The article was about how Color Me Badd’s Sam Watters—former boy band star turned big shot producer—married the beautiful and talented Tamyra Gray, an American Idol season one finalist. The blog’s author wrote this entire article about these people he doesn’t know and he can’t get over how bizarre it is that these two people married each other. And that’s when I felt weird. A lot of people know about his marriage and are very outspoken and vocal with their opinions about his marriage. Meanwhile, he doesn’t know any of them. I barely know Cassie, and I certainly don’t know her brother any more than she knows any of my three brothers. However, she’s not in any danger of reading about my brothers’ nuptials on the internet, nor strangers’ opinions about the topic. I felt like I knew too much about this man whom until this moment I had never honestly thought of as a real person. I closed the page and went outside to hang out on my balcony where the internet doesn’t reach.
A week later, I ran into Cassie and the craft party drunk girls at Toot’s, my favorite redneck karaoke dive. It’s a tiny place, and she was standing by one of the tall tables, which is actually also considered standing by the bar, which can also actually be considered standing near the Party Light—a red neon sign that simply spells out the word “Party.” Cassie and I talked and after a few minutes of typical chatting, the guilt started welling up inside my little Schlitz-filled belly. Drunk, all I could think of was her brother’s forehead and how pretty his wife looked in that dress. I blurted out over the blaring Hank Williams music, “Cassie, I have a confession!”
“Um, what?” she asked.
I cringed and stared down at my beer, unable to look her in the eye. “I Googled your brother.”
“Oh,” she said. “Wow.”
“Yeah. I’m really, really sorry. I feel really weird about it. I went home, and I looked him up. I just wanted to see which one he was, you know? And there he was with his wife and this guy called it bizarre and I didn’t feel weird until I saw the wedding pictures, and then I thought, ‘Cassie would never seek out pictures of my brother’s wedding, so why am I looking at these?’ I don’t know man, I just felt weird. I feel weird. So weird, that I just told you about it when really I could have gone on without ever telling you. Also, I’m drunk.”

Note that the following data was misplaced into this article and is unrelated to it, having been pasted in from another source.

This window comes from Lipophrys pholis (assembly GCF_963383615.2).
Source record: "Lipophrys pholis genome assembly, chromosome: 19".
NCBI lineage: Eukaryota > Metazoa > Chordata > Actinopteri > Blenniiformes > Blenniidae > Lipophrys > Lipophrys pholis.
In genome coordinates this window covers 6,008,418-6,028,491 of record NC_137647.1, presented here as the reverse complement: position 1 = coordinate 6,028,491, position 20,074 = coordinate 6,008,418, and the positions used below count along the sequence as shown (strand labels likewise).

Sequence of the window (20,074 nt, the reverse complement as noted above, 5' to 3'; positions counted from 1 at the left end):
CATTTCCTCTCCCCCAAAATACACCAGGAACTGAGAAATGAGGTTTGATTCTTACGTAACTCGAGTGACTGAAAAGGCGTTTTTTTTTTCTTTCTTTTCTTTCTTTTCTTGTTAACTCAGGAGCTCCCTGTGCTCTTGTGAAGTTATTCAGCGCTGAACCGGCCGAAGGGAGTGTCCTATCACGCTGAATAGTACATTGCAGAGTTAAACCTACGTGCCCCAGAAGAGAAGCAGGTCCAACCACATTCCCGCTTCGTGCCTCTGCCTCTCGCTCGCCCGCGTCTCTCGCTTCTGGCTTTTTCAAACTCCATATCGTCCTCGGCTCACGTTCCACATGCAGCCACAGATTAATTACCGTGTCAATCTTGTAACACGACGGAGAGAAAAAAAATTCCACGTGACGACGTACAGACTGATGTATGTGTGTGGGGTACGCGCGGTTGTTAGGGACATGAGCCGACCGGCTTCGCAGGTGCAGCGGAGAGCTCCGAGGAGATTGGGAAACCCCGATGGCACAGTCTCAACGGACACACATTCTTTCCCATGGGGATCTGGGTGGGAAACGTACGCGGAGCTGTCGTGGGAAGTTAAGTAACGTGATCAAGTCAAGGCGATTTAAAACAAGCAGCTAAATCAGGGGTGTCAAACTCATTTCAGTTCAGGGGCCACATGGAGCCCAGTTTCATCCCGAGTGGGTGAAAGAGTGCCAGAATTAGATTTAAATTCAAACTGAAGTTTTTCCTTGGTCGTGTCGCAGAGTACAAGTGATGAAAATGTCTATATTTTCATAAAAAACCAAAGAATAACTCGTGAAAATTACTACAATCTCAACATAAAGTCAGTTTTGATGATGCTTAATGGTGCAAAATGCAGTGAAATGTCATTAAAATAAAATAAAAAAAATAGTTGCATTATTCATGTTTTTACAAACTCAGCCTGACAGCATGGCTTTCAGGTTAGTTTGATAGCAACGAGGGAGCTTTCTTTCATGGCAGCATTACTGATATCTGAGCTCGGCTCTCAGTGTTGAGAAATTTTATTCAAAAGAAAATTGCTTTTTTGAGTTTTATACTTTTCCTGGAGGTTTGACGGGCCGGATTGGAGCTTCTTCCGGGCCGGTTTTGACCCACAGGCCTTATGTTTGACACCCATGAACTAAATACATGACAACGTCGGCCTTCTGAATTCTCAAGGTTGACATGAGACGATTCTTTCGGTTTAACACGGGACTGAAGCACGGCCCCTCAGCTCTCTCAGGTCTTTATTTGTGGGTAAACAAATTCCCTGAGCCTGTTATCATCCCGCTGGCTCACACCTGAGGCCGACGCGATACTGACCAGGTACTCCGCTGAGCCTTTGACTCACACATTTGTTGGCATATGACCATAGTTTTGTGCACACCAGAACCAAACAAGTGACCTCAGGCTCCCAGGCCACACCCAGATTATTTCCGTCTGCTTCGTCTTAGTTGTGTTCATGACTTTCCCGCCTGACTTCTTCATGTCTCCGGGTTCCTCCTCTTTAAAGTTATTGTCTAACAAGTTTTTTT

Cassie stared at me without blinking. Somewhere in there, another craft party drunk girl had walked up and caught the flushed, awkward tail end of my apology. “What are you guys talking about?” she asked.
“Well,” said Cassie, “Mickayla Googled my brother Sam.”
The Drunk laughed and grabbed my arm. Then she kept laughing, leaning against the tall table. Great, I thought. I looked around for a sharp object, anything I could use to make a scene to get me out of this. Cassie shifted her feet and honestly looked like she might try clicking her heels to get away. The Drunk caught her breath and looked up at us winded and bleary. “That’s awesome.” She said. “I totally Googled him too.” I wanted to squeal and then laugh with her, to grab her hands and spin in circles, knocking over all the tables, singing “All 4 Love” and thanking her for making me feel normal. But, I also saw Cassie’s face as she turned her Yuengling upside down to chug the weirdness away and I realized that there was no normalcy to be found here. So, I regrouped and decided to try sincerity.
“I really am sorry,” I said. “And I do feel weird. But that was a beautiful dress she was wearing.”
Cassie smiled. “The wedding was gorgeous,” she said. “That picture you saw is the only one that we let anyone have. No one in our family even realized we’d be expected to do a press release or anything. We didn’t know it was a big deal.” And after a few minutes of venting, Cassie loosened up and started talking about her big brother the way she wanted to: as a brother instead of a former teen idol. And if some drunk from the bar leaned over a few inches to listen, he would have heard our conversation as something not much different than it was, something old and familiar: girls, giggling and talking about weddings and dresses, just like they did in the old days.